Why an E-Bike Might be Right for You

E-bikes are everywhere. What was once a polarizing topic in the traditional, sometimes snobby world of cycling—It’s cheating! You don’t get a proper workout!—is now a trend that’s here to stay. Not only are e-bikes the fastest growing segment within the bike industry—a recent study estimated that electric assist bicycle sales exploded by 240% during the pandemic—but it seems that some of the most headstrong cyclists have yielded to the benefits and pleasures of battery-aided rides.

And for good reason. E-bikes allow you to travel further, ride faster, and tame terrain, all without overcooking your legs. Especially now, as these once clunky bikes have gotten sleeker and lighter, with more powerful motors and longer lasting batteries. Shared electric scooter company Bird, which has already revolutionized urban commuting, introduced their first e-bike last summer, and even Tour de France pros have been known to opt for e-bike spins in a bid to conserve energy during rest days.

Still, e-bikes aren’t for everyone. Some cyclists will never waver from 100% human-powered rides, and we salute those stalwart sufferers. As for the rest of us, well, here at DuVine we believe any form of cycling is a worthwhile and life-affirming pursuit, and if an e-bike is the tool that allows more people to travel the world more comfortably on two wheels there is absolutely zero shame in that.

So what exactly are the benefits of an e-bike and how do you know if one is right for you? Read on for our honest assessment.

Better Bikes

When people think e-bikes, a big bulky contraption comes to mind. The original e-bikes rode like tanks, and they weighed nearly as much as one too. Sure, the battery-powered rear hub provided some useful assistance, but that could be negated by the sheer weight of these lumbering rides. Cycling has long been a sport defined by the clean, two-wheeled elegance of a road bike, and the first (and even second and third) generation e-bikes possessed none of this grace.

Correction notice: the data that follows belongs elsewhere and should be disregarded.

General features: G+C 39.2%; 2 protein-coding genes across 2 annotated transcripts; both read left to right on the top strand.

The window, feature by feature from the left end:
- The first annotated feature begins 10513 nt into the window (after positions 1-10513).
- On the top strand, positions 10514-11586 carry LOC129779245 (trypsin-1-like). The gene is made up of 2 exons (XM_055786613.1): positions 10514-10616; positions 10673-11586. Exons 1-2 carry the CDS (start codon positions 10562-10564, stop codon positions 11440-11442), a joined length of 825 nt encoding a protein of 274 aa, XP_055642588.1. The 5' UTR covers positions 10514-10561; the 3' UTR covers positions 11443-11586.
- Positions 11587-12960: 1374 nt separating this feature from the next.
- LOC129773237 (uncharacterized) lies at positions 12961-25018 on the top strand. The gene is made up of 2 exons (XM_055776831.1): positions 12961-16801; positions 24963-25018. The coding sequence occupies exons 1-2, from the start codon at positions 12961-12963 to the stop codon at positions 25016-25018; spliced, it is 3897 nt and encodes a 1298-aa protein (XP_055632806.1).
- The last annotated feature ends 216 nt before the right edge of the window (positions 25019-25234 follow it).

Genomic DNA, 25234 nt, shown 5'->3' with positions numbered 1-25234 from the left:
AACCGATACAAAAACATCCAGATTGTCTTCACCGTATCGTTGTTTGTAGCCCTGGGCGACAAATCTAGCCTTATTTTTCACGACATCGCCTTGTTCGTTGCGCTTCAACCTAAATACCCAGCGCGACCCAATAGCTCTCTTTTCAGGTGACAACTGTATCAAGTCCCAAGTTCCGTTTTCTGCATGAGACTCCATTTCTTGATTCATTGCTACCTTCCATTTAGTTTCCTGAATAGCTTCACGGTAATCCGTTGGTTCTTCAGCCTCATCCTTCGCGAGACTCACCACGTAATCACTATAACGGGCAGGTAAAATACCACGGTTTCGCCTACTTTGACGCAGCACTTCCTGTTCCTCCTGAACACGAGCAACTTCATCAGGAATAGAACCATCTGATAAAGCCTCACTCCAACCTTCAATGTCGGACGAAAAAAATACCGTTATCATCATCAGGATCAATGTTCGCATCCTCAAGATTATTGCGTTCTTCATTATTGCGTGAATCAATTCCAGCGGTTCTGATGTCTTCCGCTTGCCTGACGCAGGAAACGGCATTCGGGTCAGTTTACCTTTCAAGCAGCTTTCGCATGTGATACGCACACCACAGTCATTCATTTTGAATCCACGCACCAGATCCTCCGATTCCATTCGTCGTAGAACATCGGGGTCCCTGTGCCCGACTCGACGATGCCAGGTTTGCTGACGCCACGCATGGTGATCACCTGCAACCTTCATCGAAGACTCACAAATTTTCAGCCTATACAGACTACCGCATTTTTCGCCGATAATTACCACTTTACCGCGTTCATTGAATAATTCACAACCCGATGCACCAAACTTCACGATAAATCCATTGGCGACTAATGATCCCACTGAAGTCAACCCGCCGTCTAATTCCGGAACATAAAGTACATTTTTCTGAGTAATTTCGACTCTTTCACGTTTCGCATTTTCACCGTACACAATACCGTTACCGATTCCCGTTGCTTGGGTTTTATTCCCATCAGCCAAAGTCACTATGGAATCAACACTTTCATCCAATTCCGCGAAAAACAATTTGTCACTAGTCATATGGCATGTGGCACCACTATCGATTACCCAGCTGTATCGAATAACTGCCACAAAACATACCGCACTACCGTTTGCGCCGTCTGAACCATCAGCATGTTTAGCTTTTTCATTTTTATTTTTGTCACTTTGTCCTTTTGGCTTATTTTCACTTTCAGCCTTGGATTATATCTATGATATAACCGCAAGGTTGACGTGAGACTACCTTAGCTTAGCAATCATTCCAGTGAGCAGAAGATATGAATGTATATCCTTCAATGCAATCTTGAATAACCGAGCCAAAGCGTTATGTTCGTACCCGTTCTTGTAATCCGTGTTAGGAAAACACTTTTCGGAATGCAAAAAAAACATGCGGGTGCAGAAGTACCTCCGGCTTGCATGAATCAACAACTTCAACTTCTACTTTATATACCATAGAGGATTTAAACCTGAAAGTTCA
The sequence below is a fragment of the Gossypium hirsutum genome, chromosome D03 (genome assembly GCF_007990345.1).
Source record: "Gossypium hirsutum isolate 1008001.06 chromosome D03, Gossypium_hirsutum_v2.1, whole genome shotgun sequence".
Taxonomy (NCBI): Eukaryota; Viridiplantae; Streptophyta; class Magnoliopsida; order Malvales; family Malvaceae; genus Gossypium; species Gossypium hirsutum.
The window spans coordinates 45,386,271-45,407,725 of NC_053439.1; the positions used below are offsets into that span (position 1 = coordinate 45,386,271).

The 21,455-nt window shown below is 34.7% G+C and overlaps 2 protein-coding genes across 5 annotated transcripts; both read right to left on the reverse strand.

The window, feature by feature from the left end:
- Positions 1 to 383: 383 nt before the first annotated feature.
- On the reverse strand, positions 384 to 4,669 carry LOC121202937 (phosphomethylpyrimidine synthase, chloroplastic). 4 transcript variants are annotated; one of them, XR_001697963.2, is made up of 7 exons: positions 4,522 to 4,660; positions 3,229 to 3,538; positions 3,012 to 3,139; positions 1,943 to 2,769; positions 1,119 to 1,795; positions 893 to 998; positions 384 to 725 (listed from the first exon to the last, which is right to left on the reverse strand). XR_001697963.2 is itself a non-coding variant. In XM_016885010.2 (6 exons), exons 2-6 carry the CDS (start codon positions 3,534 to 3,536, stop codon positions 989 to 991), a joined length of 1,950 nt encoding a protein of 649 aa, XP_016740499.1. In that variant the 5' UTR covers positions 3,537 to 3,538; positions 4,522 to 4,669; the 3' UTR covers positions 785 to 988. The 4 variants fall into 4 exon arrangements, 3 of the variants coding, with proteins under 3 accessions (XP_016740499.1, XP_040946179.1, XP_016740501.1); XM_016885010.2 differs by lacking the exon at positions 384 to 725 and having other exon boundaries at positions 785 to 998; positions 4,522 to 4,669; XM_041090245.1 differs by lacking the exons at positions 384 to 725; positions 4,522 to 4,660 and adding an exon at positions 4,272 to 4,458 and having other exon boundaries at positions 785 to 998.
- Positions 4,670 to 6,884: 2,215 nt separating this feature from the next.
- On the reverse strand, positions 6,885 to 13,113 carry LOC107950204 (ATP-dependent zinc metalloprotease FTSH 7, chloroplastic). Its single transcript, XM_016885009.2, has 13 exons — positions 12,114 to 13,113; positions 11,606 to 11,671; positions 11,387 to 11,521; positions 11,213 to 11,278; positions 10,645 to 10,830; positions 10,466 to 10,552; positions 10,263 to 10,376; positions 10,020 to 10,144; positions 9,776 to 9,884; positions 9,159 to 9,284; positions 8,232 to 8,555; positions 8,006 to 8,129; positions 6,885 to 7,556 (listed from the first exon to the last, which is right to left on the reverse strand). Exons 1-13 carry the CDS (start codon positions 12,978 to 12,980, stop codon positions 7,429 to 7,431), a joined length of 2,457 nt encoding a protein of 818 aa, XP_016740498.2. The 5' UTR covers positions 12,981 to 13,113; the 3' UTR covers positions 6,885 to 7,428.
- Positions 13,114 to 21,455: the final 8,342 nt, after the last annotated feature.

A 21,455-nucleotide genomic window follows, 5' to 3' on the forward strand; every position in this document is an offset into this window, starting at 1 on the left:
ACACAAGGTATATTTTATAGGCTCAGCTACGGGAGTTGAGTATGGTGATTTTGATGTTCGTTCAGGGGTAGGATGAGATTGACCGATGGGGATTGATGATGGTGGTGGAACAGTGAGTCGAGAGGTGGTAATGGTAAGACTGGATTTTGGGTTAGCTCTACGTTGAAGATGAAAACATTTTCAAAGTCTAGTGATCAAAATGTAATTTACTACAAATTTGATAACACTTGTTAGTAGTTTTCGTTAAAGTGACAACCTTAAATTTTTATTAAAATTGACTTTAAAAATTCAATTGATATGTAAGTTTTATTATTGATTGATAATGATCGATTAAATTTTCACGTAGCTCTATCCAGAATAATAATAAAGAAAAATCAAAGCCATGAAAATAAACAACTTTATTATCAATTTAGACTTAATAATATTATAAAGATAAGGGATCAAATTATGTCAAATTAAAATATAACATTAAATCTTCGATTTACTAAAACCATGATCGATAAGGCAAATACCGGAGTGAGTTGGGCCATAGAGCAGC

Fortunately, that’s no longer the case. As evidence, we needn’t look any further than the latest ride to join DuVine’s fleet: the Specialized Turbo Vado SL 4.0 EQ, a lightweight hybrid that is both sturdy and nimble—not to mention fast. Thanks to a fully-integrated battery tucked in the down tube and a custom 240-watt motor (which equates to 180% assistance), riders can tick along the flats at 28 miles per hour, while climbs—even the longest of slogs—suddenly feel far easier. There’s even a battery range extender which assures up to 120-miles of assisted riding.

Ok, but what does it actually ride like? This January, the first of our Turbo Vados arrived at DuVine’s Boston office, and our Founder and CEO Andy Levine took it out for spin. His surprise was instantaneous, from how effortlessly he lifted the light aluminum “game changer” of a bike right out of the box, to how fast and nimble it felt on the road, to the impressive battery life—even on a 20-degree day.

“I rode as hard as I could for 20 minutes to see what kind of damage I could do to the battery,” says Andy, who likens the Turbo Vados’ virtually silent motor to that of a Tesla. “I rode the flats and the hills for 11 miles, and not even one bar of the battery life went down.”

Better Routes